It has to be said, you do need to put in a bit of legwork when it comes to tackling Greenwich Park, especially if, like most visitors, you approach it from Cutty Sark DLR station or Greenwich train station. The park is on quite an incline, you see.
The effort you have to put in means that taking a stroll here is no walk in the park, even though you'll be walking in the park. And what a lovely park it is too.
If you go there wanting a leisurely ramble, be sure to take your time as you make your way to the top. If the weather allows and the ground is dry, plop yourself down on the grass to catch your breath now and then.
When you reach the top, your calorie expenditure will be rewarded with lovely panoramic views towards the Thames, with Canary Wharf straight ahead, and the O2 Arena just to your right.
Perched on the top of the park is the famous Royal Observatory. This is where you'll find the prime meridian, the line of zero degrees longitude, shown on many maps of the world.
The line divides the eastern and western hemispheres – a definite line-straddling photo opportunity if ever there was, although since March 2011 the observatory has been charging £10 for the privilege (there's a brass strip in the courtyard of the observatory for photos).
Thinking about it, the (invisible) line obviously cuts right through the park, so work out where it passes (this map shows you exactly), put a scarf down and straddle that for free. Just make sure someone is there taking a photo of you or it might look a bit odd.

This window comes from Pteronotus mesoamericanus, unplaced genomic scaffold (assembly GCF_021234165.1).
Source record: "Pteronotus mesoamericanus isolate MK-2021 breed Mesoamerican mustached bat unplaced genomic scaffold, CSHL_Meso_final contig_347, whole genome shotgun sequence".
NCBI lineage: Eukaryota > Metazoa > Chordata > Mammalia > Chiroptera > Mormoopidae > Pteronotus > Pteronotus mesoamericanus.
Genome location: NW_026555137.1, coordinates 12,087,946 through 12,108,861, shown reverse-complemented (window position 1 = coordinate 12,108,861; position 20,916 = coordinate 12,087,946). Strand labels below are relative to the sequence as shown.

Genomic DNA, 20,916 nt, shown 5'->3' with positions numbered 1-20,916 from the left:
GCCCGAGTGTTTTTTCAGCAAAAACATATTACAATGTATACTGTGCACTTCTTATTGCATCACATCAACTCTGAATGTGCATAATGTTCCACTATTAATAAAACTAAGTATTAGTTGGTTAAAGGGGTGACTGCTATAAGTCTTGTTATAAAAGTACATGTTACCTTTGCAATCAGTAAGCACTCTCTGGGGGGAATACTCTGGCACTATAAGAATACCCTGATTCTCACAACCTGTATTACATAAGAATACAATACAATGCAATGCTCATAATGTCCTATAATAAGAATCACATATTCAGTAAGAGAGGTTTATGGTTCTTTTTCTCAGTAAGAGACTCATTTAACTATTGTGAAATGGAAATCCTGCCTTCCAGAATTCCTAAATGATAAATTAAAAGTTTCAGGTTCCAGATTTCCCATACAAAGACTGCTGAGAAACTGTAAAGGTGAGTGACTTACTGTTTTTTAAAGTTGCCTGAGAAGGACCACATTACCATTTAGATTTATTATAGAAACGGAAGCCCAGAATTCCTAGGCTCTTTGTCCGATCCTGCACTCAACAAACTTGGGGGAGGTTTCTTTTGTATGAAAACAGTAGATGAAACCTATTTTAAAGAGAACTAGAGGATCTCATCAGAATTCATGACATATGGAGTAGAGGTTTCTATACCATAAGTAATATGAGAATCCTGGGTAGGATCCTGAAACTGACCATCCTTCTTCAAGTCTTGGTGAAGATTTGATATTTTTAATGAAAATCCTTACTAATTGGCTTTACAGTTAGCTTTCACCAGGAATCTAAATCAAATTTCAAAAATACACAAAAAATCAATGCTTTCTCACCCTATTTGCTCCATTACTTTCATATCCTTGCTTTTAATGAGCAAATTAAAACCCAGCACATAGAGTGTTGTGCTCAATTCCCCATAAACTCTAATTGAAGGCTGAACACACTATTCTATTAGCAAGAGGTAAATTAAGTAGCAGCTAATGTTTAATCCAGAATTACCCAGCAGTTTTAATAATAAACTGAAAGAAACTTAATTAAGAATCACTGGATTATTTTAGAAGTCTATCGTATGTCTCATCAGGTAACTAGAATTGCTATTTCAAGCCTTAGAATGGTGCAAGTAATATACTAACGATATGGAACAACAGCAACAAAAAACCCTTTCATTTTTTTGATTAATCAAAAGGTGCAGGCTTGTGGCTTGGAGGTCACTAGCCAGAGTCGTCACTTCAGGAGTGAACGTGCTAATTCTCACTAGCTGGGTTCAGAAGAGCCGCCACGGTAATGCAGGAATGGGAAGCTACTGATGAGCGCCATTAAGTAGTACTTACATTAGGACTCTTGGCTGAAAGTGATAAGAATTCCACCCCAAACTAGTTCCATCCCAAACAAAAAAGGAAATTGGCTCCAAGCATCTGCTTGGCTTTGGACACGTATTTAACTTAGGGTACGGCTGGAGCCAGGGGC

Once you've had your fill of straddling, it'll be time to explore the rest of the park. There's plenty here, packed among its 183 acres.
If walking about Greenwich Park doesn't raise your pulse enough, you can cycle on the roads and designated cycle paths, or play tennis on one of the park's six courts. You'll also find a putting green beside the tennis courts.
The park contains a playground to keep the kids entertained, as well as a boating lake. The little ones will also be interested in visiting the park's deer enclosure, which includes both fallow deer and red deer.
For sustenance and a sit down, there are plenty of places within the park that'll sort you out. These include the Pavilion Tea House (outdoor seating; food and drink; beautifully elegant
building); the Observatory Cafe (broad range of snacks); Cow and Coffee Bean (ice cream, milkshakes and snacks); and the Honest Sausage (you guessed it – sausages, though how honest they are I really can't tell you).
Because it's a little away from the centre of the capital, Greenwich Park has a more relaxed feel about it than, say, Hyde Park or Green Park. It also has those wonderful views.